relish the opportunity to visit and renew associations
with old friends who, through prevailing circumstances,
have become neglected.
this writer’s long-time old friends are the four works
by J.S. Bach collectively know as ‘The Four Suites for
Lute’. The review disc provided ample incentive to
again listen to several favoured recordings of these
has changed, especially in the world of the classical
guitar since 34 year-old John Williams, recorded this
1974-75. The ‘king’s throne’ was permanently occupied by
Andrès Segovia, then 82 years of age. Some years earlier
Segovia had bestowed on Williams the epithet ‘prince of
the guitar’ and the young prince was one of a few concert
guitarists who were internationally renowned.
decades later there are now numerous concert guitarists
who play to such high standards; had they been contemporary
with John Williams the ebullience of Segovia may have
been less effusive (see the DVD Andrès
Segovia in Portrait previously reviewed here).
the notes accompanying this disc an excerpt from the
Review appears: ‘There are many fine guitarists
before the public today but I doubt very much that
any of them can match the virtuosity John Williams
must assume that this pertains to the original release
of the disc (1975) when some would question its premise;
if current it is ill-informed.
the four works BWV 995, 996, 997 and 1006a are collectively
referred to as ‘The Lute Suites’ only in one, BWV 995,
is the instrument intended by the composer clear. Bach’s
autographed manuscript written between 1727 and 1731 bears
the designation ‘Pièces pour la Luth à Monsieur Schouster’.
Unidiomatic elements are found in all the Suites and
this does not assist in resolving the question of instrumentation
for the remaining three, however this very characteristic
lends them to adaptation, especially for the guitar.
a master of arrangement and adaptation, used the Fifth
Suite for Unaccompanied Cello, BWV 1011, as the basis for
BWV 995, and some would suggest is an improvement over
the superb original. BWV 1006a is derived from the Partita
for Unaccompanied Violin, BWV 1006.
four Suites, played on both lute and classical guitar,
are well represented in the recorded music catalogue. If
one considers only the complete Suites the field narrows.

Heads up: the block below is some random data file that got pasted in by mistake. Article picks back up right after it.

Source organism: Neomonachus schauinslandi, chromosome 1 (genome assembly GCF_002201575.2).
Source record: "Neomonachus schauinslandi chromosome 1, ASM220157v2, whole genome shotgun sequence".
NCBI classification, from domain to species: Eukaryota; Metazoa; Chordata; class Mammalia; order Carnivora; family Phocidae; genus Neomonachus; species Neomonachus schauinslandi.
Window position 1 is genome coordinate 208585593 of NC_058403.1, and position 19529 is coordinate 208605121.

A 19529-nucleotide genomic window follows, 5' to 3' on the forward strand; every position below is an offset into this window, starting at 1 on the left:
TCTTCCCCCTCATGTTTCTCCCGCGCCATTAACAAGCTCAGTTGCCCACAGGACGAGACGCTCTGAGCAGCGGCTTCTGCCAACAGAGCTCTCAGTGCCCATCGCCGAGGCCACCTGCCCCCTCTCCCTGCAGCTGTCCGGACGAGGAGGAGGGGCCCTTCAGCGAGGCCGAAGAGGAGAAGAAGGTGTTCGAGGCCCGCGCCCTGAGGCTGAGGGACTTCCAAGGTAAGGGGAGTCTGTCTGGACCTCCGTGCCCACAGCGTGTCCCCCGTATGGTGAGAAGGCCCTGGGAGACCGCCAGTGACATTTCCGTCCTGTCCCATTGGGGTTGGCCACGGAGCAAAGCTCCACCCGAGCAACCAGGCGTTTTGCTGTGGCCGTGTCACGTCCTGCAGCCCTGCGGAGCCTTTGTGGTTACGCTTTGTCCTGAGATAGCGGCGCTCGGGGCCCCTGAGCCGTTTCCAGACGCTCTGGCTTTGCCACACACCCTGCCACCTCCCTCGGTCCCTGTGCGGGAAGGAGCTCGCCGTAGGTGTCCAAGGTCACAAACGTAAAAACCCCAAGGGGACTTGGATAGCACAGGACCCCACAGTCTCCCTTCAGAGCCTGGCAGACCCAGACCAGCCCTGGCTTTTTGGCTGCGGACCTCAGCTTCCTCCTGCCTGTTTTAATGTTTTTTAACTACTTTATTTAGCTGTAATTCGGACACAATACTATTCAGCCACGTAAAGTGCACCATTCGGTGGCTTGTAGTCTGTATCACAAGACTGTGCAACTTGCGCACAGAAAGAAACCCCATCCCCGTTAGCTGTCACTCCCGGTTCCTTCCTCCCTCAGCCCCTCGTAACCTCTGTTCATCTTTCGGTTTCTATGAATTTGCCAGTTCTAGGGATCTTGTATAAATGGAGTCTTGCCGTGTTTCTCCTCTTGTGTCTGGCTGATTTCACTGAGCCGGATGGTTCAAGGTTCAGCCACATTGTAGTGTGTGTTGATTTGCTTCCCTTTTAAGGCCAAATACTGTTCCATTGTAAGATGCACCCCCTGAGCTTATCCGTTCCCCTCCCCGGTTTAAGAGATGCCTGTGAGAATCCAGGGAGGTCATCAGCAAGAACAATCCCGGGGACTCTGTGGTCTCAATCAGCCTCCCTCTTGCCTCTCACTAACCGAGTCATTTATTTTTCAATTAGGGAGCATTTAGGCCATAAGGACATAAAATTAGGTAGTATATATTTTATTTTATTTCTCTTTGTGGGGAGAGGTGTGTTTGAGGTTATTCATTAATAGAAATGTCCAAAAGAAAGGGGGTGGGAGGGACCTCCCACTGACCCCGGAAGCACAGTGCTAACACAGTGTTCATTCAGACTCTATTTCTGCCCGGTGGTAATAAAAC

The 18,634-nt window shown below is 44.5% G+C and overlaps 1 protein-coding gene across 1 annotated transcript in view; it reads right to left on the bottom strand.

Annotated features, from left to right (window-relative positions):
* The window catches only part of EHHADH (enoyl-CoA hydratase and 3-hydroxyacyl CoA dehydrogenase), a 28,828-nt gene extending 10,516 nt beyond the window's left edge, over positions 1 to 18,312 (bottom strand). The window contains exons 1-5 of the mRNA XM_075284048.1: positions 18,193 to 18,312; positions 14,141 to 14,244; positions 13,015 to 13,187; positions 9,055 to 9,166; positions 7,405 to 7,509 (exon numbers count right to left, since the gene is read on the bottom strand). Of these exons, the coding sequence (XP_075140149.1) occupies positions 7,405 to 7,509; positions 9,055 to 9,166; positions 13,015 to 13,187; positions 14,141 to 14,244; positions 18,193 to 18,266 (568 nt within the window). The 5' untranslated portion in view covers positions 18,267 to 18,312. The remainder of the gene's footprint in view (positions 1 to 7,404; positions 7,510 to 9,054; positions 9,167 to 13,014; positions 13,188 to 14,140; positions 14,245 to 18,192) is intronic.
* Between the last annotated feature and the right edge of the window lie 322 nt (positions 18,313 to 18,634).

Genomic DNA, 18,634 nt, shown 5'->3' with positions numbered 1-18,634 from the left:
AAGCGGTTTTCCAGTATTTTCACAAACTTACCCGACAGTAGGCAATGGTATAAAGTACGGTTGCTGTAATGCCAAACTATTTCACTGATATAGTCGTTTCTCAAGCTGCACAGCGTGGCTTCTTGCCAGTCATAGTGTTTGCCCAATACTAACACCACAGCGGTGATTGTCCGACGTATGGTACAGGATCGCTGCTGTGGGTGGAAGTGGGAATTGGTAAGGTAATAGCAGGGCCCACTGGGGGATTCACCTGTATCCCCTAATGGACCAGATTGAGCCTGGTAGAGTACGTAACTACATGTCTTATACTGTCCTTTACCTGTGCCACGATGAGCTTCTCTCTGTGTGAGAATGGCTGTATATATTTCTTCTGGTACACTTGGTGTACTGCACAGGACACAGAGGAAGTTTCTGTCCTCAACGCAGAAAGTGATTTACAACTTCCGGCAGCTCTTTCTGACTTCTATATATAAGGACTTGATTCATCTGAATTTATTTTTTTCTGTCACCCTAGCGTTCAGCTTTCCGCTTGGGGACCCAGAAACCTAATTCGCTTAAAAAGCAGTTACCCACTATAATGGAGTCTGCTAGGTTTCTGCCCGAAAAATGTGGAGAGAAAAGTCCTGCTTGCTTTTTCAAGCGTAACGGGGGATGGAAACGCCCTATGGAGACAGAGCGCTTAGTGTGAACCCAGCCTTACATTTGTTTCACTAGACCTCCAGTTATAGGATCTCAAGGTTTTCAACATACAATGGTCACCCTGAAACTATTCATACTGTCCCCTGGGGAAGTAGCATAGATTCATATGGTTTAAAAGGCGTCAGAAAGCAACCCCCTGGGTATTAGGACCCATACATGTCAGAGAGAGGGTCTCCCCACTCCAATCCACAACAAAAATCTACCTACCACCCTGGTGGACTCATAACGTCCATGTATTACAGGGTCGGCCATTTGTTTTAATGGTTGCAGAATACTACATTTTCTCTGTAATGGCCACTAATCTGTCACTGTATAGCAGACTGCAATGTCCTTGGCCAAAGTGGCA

addition to the review disc, better know versions for
guitar include Göran Söllscher (DG 445 563-2 - 1981)
and Sharon Isbin (Virgin Classics VC 7 90717-2 - 1989).
has also recorded these Suites at various times, e.g.
(EMI 5 55123 2 - 1992) which includes BWV 996 and 1006a.
Galbraith (Delos DE 3258 - 2000) recorded BWV 995,
996, and 997. BWV 1006a appears separately on Delos
are countless recordings of the various individual
Suites including a very memorable one of BWV 1006a
by Ana Vidovic
(Naxos 8.554563 - 1999).
his 1975 recording John Williams used a standard six-string
guitar. No mention is made of the luthier who constructed
the instrument but the accompanying photograph suggests
Ignatio Fleta. Göran Söllscher used an eleven-string
alto guitar by Georg Bolin and Paul Galbraith an eight-string
instrument by David Rubio.
was never enthusiastic about additional strings on
the guitar, however the enhanced bass register, particularly
in the Söllscher recording is especially pleasing.
recording quality of the review disc is excellent and the
tonal colours and strength that Williams extracts from
his instrument bear the hallmark of a master guitarist.
Williams is a superb technician and justifiably deserves
the accolades heaped on him during his long career.
His rendition of these works is most authoritative
with admirable fluidity. Musically, dryness emerges
in some of the movements; one’s foot loses desire to
respond and only then does the mind drift to alternative
musicianship of Julian Bream is hard to beat and a testimony
of this can be quickly gained by comparing his rendition
of the Allemande from BWV 996 with the aforementioned versions.
Interestingly an earlier version by Bream (1965) and included
in compilation RCA VD 60494 (1990) contains a different
arrangement that employs higher registers in the second
section (Bream arr. commencing measure 5). This is particularly
beautiful and, in the opinion of this writer, unfortunately
this writer’s preferred version of the Four Suites is that
by Göran Söllscher. The reading is excellent, execution
faultless and instrumentation uniquely relevant. For an
unparalled experience in Lute Suite pyrotechnics no one
matches Ana Vidovic. While the slow movements are most
expressively executed the speed at which Vidovic performs
the Prelude (BWV 1006a), albeit with magnificent clarity
and precision, can be gauged from the following timings:
Vidovic [3:22]; Williams [4:27]; Isbin [4:23]; Söllscher
[5:08]. It would be quite an experience to hear her
play the complete cycle and this may find its way to
of the preferred list?
is no one best recording of these works, but this version
by John Williams has earned a well-deserved place among
the favoured few.
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